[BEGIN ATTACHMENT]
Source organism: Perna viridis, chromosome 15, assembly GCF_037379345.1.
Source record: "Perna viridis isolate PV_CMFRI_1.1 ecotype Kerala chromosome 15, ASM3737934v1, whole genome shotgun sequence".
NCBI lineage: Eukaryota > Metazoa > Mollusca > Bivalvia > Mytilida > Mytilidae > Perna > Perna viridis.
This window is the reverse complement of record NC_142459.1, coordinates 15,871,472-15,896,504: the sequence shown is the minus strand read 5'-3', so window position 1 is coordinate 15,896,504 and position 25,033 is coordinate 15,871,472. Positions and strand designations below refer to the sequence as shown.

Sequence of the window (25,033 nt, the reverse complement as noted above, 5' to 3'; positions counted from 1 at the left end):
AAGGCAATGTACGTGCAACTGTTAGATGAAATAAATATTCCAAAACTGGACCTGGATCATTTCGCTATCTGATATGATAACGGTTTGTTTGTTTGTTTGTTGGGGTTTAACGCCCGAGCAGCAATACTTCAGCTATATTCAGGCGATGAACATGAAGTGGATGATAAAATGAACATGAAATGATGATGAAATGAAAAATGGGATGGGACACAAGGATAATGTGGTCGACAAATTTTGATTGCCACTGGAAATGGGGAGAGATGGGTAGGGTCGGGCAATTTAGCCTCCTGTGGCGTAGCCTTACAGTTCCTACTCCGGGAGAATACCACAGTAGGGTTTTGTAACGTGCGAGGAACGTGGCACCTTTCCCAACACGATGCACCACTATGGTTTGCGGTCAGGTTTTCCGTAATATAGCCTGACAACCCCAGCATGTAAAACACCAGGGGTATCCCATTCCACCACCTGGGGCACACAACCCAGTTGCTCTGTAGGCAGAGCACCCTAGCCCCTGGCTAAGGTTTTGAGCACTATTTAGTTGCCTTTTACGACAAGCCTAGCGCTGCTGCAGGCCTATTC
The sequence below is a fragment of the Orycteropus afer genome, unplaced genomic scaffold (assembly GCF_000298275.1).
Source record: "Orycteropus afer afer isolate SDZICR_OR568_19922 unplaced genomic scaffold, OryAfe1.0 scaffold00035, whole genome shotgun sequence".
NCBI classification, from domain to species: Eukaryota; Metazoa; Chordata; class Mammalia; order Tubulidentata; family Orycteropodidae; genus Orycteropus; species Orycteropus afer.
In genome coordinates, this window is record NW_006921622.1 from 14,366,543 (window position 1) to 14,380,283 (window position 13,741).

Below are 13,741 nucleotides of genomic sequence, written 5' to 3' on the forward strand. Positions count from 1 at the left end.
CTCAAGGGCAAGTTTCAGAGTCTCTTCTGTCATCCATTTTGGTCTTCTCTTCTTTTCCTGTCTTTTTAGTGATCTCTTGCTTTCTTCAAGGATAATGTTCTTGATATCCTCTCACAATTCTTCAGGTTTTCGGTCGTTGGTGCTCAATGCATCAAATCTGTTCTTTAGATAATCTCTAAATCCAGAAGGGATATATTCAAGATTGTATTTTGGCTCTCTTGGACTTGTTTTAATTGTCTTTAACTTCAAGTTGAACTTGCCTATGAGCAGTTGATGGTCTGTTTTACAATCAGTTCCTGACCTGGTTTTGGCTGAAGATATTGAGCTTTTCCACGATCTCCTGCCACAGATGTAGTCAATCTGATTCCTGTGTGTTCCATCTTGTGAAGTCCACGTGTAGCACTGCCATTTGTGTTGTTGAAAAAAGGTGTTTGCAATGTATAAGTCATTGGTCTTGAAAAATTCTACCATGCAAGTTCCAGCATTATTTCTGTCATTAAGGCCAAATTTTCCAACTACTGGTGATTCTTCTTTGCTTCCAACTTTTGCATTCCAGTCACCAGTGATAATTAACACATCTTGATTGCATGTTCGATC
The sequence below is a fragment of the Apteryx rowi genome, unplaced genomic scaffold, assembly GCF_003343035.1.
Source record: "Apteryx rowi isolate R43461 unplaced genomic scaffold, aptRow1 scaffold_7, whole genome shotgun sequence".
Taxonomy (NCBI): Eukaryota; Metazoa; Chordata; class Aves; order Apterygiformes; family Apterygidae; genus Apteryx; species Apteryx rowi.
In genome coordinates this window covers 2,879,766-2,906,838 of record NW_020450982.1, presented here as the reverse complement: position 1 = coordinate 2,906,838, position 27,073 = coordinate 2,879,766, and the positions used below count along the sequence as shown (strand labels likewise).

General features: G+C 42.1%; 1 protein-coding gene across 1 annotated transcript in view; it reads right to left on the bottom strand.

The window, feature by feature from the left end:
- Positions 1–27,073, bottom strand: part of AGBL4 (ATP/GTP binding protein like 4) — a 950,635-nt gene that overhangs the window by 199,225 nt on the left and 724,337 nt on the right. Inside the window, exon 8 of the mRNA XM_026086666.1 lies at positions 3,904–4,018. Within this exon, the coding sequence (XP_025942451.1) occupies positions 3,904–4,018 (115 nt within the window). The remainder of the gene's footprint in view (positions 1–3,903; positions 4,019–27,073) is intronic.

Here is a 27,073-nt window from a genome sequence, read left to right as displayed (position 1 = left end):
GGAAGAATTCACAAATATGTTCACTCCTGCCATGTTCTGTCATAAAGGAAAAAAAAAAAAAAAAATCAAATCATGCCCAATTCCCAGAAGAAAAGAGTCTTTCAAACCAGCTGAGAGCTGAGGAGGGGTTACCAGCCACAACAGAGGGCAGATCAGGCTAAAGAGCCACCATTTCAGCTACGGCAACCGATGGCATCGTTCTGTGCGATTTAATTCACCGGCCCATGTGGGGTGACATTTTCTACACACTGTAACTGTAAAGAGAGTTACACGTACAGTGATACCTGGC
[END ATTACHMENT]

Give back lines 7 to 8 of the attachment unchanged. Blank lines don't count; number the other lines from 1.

The sequence below is a fragment of the Orycteropus afer genome, unplaced genomic scaffold (assembly GCF_000298275.1).
Source record: "Orycteropus afer afer isolate SDZICR_OR568_19922 unplaced genomic scaffold, OryAfe1.0 scaffold00035, whole genome shotgun sequence".